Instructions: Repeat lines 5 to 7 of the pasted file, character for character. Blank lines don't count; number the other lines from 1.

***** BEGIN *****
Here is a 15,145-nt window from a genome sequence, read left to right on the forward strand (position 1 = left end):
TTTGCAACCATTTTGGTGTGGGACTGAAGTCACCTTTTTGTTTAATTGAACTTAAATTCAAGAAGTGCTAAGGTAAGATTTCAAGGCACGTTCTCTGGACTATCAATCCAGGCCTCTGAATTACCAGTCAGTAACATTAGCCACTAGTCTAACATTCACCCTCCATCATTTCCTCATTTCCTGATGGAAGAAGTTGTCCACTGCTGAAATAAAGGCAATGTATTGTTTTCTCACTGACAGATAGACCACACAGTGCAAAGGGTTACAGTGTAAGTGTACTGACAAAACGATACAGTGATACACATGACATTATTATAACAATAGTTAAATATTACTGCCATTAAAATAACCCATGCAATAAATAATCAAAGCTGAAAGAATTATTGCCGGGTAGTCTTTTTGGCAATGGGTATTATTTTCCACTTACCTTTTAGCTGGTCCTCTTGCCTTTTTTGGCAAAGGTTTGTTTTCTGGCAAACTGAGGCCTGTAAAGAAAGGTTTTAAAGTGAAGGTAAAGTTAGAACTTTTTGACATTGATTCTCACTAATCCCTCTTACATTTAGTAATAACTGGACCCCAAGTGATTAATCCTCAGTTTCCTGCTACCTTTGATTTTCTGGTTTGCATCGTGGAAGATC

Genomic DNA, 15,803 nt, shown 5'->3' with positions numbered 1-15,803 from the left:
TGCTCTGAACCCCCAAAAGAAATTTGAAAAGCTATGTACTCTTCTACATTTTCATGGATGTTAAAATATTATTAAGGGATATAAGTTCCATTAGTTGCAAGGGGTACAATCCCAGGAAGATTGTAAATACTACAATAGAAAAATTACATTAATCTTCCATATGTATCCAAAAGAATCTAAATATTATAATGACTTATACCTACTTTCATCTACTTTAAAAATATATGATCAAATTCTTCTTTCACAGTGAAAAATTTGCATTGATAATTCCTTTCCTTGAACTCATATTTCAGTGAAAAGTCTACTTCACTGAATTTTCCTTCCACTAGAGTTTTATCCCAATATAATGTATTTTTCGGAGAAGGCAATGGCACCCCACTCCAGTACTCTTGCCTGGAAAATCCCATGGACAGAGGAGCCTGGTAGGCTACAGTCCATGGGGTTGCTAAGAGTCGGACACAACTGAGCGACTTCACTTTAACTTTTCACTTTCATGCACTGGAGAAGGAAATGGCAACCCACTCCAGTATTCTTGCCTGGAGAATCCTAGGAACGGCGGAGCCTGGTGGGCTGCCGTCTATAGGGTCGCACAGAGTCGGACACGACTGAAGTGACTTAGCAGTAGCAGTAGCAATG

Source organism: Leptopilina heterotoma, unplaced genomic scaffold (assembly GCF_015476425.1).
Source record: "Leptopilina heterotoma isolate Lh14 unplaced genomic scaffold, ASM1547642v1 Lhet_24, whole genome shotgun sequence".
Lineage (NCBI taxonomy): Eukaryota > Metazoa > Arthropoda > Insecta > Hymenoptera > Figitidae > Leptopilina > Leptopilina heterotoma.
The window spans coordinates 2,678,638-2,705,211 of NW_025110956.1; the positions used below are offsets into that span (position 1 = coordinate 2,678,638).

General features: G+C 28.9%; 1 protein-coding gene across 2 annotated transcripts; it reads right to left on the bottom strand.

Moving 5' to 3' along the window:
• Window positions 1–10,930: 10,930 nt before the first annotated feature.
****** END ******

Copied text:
Source organism: Leptopilina heterotoma, unplaced genomic scaffold (assembly GCF_015476425.1).
Source record: "Leptopilina heterotoma isolate Lh14 unplaced genomic scaffold, ASM1547642v1 Lhet_24, whole genome shotgun sequence".
Lineage (NCBI taxonomy): Eukaryota > Metazoa > Arthropoda > Insecta > Hymenoptera > Figitidae > Leptopilina > Leptopilina heterotoma.